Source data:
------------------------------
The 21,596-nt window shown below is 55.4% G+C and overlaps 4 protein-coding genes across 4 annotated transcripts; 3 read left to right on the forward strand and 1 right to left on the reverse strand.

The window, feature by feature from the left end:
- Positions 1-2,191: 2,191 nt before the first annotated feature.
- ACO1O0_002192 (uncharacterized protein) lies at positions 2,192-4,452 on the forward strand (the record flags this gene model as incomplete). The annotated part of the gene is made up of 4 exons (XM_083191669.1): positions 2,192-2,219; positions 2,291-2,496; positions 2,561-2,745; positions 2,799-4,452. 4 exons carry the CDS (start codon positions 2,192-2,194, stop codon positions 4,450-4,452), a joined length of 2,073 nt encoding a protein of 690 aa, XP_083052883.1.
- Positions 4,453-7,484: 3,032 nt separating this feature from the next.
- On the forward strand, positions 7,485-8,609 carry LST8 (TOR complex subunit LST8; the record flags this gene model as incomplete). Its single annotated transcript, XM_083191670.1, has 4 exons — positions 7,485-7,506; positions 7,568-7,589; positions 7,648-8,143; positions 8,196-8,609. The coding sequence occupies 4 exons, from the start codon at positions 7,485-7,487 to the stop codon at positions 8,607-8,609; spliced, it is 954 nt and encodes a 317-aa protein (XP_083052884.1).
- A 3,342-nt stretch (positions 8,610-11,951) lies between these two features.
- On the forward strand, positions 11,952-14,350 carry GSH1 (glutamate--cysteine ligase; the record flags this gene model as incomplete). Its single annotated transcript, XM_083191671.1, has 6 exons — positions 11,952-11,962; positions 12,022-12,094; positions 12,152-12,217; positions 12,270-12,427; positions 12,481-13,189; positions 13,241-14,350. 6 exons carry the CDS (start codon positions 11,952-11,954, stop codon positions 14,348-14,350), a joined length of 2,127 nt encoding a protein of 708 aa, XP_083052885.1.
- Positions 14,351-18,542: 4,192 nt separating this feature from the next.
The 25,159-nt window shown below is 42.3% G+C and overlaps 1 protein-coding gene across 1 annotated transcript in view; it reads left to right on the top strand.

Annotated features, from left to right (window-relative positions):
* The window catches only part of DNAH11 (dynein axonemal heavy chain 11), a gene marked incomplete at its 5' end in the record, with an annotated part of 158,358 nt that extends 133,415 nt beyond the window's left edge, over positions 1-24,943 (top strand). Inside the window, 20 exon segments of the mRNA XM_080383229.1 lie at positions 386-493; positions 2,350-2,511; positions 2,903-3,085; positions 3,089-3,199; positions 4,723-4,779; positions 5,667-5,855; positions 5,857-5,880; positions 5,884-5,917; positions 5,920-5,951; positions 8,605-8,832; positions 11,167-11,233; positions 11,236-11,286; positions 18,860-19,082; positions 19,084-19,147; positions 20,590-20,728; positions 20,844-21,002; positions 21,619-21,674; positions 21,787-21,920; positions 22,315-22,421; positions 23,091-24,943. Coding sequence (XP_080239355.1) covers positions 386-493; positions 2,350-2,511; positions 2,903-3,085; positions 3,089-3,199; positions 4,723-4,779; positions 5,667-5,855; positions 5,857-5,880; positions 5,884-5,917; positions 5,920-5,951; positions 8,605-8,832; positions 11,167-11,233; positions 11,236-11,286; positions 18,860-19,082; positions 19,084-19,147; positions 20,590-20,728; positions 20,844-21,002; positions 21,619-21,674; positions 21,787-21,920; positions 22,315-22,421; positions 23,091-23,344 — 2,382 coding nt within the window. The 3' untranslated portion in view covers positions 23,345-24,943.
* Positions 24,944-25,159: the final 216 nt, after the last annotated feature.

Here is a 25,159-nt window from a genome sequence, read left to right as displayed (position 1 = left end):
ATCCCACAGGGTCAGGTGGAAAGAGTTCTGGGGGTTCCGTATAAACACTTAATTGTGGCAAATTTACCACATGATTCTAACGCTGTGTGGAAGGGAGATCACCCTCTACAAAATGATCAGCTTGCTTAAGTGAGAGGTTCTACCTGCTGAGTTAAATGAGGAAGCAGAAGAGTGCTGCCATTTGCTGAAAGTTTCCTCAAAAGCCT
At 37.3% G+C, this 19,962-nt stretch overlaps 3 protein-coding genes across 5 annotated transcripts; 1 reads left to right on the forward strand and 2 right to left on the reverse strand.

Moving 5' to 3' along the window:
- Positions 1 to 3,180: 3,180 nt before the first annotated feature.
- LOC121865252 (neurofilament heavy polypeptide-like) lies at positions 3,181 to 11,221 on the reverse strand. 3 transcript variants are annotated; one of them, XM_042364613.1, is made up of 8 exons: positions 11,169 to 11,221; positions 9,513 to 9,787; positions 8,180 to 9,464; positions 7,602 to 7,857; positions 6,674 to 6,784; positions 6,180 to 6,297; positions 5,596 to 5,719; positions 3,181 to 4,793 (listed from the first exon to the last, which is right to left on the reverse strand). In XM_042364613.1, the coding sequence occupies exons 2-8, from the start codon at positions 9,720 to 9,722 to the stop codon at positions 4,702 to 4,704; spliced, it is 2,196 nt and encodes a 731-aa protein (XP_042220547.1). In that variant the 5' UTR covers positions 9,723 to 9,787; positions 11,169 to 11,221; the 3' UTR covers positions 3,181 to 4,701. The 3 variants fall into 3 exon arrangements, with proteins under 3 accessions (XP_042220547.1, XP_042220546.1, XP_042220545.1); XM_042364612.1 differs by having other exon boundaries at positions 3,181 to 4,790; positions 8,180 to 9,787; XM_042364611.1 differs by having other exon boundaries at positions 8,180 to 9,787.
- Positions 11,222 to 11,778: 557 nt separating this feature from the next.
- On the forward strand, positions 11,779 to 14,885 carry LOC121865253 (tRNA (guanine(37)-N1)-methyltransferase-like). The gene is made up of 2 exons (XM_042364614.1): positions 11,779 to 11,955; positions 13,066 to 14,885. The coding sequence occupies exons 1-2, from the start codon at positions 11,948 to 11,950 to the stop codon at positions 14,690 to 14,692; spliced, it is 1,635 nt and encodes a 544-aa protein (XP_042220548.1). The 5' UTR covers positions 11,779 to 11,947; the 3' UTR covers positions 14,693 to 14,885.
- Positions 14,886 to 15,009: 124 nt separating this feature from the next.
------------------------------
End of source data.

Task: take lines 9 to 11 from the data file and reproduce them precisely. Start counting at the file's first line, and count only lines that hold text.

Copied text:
- Positions 14,351-18,542: 4,192 nt separating this feature from the next.
The 25,159-nt window shown below is 42.3% G+C and overlaps 1 protein-coding gene across 1 annotated transcript in view; it reads left to right on the top strand.

Annotated features, from left to right (window-relative positions):